We headed north in our Toyota Coaster Motorhome and visited beach areas such as Hamelin Bay. We continued on to our next camp at the Conto Field Campground in the Leeuwin-Naturaliste National Park. There are a few camp areas around here to choose from. This was a great camp with a short walk to the beach and facilities such as toilets and water but no showers. This is a really good spot with plenty of room but can be very busy in season. From here, you can do the short walk to the Lakes Cave where you can pay $20 per person to do a tour into the cave to view the amazing suspended table among other things.
After a few days, we packed up and headed north and toured the area around Margaret River, we visited Gabriels Chocolates and the House of Cards winery. A very special area and all in close proximity. We did the coastal drive up to Eagle Bay and then headed north to spend a few days in Busselton, a major city in the area. Busselton hosts the longest timber pile jetty in the southern hemisphere of around 1841 metres, however if you don’t feel like the walk there is a train that will take you on a return journey out to the end of jetty and the underwater observatory. Keep in mind, It can get very windy and can be closed due to high winds.
From Busselton, we backtracked slightly to go inland through Nannup where the tulips were flowering and then up to Bridgetown, Boyup Brook and then up to Collie to look at the history of the coal industry. We then backtracked south to our next overnight free camp at Glen Mervyn Dam, which was only 18klms south of Collie. A great free camp with lots of walks around the dam however, you need to be fully self sufficient as there are no facilities here, except for a drop toilet that is also used by the travelling public. Whilst in the area, we did the short drive to the famous Gnomesville where there are over 5,000 gnomes placed on the site from various locals and overseas visitors.
We by passed Perth this trip, and continued heading north west towards the coast then inland to visit the wonderful town of York on the free camp beside the Avon River. This free camp has water, toilets (no showers), rubbish bins and dump point and there are about 4 sites that you can access power for free. York is a quaint town with lots of old buildings and friendly people and is a must see place. We stayed a few nights in York to soak up the atmosphere before taking the short drive north to Northam and then turning east along the Great Eastern Highway, where we made our next overnight stop at Meckering.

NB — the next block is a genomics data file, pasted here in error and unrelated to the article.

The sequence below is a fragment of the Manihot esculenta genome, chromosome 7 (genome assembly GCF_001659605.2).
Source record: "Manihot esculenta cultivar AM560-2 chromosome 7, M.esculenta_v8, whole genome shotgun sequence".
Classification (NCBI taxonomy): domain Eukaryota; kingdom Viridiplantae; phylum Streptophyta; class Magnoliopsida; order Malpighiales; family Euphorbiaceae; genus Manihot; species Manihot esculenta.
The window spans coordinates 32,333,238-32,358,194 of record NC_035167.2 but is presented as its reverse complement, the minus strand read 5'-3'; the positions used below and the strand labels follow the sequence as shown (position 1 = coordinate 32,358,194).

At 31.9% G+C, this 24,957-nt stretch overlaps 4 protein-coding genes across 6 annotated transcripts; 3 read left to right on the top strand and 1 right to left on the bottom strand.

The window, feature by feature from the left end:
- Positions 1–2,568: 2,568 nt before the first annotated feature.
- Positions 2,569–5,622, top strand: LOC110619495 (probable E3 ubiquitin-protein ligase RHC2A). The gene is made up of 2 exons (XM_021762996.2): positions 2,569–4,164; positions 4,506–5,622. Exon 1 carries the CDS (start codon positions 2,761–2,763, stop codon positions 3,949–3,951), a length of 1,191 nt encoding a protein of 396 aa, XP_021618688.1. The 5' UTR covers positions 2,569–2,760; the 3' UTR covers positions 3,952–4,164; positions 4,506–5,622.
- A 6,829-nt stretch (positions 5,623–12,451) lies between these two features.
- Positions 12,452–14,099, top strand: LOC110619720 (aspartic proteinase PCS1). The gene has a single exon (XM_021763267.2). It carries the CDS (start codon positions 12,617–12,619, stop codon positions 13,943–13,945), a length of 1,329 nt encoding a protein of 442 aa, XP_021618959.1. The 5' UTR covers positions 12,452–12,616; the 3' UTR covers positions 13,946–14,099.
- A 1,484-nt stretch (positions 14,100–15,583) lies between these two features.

Meckering is a small community that was devastated by an earthquake on the Queens Birthday Weekend on October 1968. There is a lot of history here and lots of Canola Fields around the area. This is a good stop that is in close proximity to Perth. We continued across the Great Eastern Highway to visit the railway and army museums at Merredin. Following Merredin, we stopped to look at the famous Rabbit Proof Fence, which is the longest fence in the world. It was then on to the small town of Southern Cross, where we stopped for a bite of lunch at the local café and walk around the town and then continued on our journey to our next free camp at Karalee Rock and Dam. This free camp has an amazing rock structure that was built to capture water and feed it into a dam using an aquaduct. Water is very precious out in these areas so they devised various ingenious methods in the old days to capture the sparse rainfall in this dry area. There are lots of walks to do around the camp area as well as around the rock formations where you can see close hand the work of the pioneers of 100 years ago. The only facilities here are a toilet and dump point with lots of camping sites to choose from and no fees.
Next we stopped at Coolgardie and the Railway Museum free camp. There are no toilets or showers here, but there is a dump point, rubbish bins and access to fill up water at this site. Coolgardie is nearly like a ghost town with very few facilities but a lot of history from the gold mining days. We stayed a couple of days and visited the very informative museum. After Coolgardie, we made our way to the famous town of Kalgoorlie/Boulder and stayed at the free camp set up by the council for self contained vehicles only at Centennial Park. Whilst you have to be self-contained, there is access to water, toilets and rubbish bins only. Council does a daily check to make sure RV’s are complying and only stay the maximum of 24 hours. This was a good hub to visit the famous attractions such as the Paddy Hannan Tourist Mine and the huge open cut mine called the Super Pit. It is amazing to see the size of the open cut mine with huge vehicles being used in this industry.
In next months newsletter, we share the final stage of our trip.